Sony Ericsson Xperia X10 is SE’s first attempt into the Android platform. Customized with their own look-and-feel UI, Rachael, and the amazing pimped-out specifications, does it really rise up to the brand of Xperia and Sony Ericsson’s acclaimed Camera and Music (media) focused branding?
As usual, only the unique and interesting specifications will be listed. For full specifications, go to the Sony Ericsson Xperia X10 website.
|Sony Ericsson Xperia X10|
|CPU||1 GHz snapdragon|
|Screen Size / Resolution||4 inches / 480 x 854 pixels WVGA|
|Camera||8.1 megapixels, 16x Digital Zoom, Autofocus, Face Recognition, Image Stabiliser, LED Flash, Smile Detection|
|Unique Software||Timescape and Mediascape|
Love the powerful camera specifications. Don’t you? 🙂
The feel of the phone is great. With the slightly rubbery feel of the back similar to the Nexus One and the curves at the sides, it makes a great phone to hold and feel. The screen is a brilliant TFT touchscreen which is comparable, if not better, than most LED backlit and TFT touchscreens we see out there (excluding Samsung’s Super AMOLED).
The camera, running at 8.1 megapixels with LED flash is one of the better Android camera phones out in the market, even now. However, if it was Xenon Flash, it would have blown the competition away.
Take a look at the 2 photos taken by the Sony Ericsson Xperia X10 and the Nexus One and judge for yourself. Notice the slight blurry photo for the X10. That’s probably just me not setting it to the right macro settings, or my hand shaking too much. But the colours are closer to the actual colours than the Nexus One.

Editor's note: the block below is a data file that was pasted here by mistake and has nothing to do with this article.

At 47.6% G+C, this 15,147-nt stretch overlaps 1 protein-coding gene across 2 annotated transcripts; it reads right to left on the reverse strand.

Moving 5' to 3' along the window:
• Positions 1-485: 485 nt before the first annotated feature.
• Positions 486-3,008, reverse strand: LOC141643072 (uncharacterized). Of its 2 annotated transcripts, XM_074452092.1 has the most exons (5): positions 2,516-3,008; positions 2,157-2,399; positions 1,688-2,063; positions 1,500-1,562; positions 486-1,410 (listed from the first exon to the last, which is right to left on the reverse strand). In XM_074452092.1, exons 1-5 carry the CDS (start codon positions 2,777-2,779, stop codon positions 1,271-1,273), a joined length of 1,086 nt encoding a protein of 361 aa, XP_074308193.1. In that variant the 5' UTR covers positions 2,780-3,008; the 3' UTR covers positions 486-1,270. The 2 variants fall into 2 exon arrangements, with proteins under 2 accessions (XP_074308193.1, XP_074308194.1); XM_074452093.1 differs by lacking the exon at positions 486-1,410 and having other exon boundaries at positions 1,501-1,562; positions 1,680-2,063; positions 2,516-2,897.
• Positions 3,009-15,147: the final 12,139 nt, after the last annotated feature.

However, it just ends there.
Android 1.6 is the biggest failing factor of the Sony Ericsson Xperia X10. Given, this is Sony Ericsson’s first foray into the Android platform. As much as the good intentions and ideas that Sony Ericsson has put into the UI customizations, codename Rachael, it fails to impress.
The UI customization is a glassy/dreamy feel that looks good on screen, but fails in usability. The dreamy and blurry look-and-feel might appeal to many visually, but after using for long periods, it becomes tiring to your eyes. Many of the widgets that comes preloaded with the phone takes up too much unnecessary white-space.
Not forgetting, their 2 applications that come with the phone, TimeScape and MediaScape, falls flat on its face trying to bring similar experience as HTC’s Sense UI or Motorola’s MotoBlur.
TimeScape aggregates all your communications, from twitter to SMSes to phone calls, all in one application. The idea is good, but the execution is badly done. For a person with too much information overload, it is difficult to consume these information quickly and efficiently with the Stacked-Tiled view.
MediaScape is a great application. That’s one interface I think works well with your albums. You can purchase songs directly from the PlayNow store. However, previewing a song takes so long to load your screen time-outs and locks your phone. When you unlock your phone, it simply cancels the preview and you have to start all over again.
Sony Ericsson has always been branded as a great media device phone, and the Sony Ericsson Xperia X10 has upheld that branding; offering one of the best android media device phone in the market, both great as a camera and a music player. However, because of the lack of an updated OS and the overly bluish “glow” theme which makes the phone very “dreamy”, it isn’t suited for a person who uses their mobile phone heavily as their multi-source communication device. Good first attempt into the Android space, but there is still a lot of room for improvement to become the best Android phone.
+ Love the camera and hardware (screen, audio, and everything else)
+ Mediascape brings music to your phone with PlayNow
– Timescape needs a more effective way of displaying information
– Android 1.6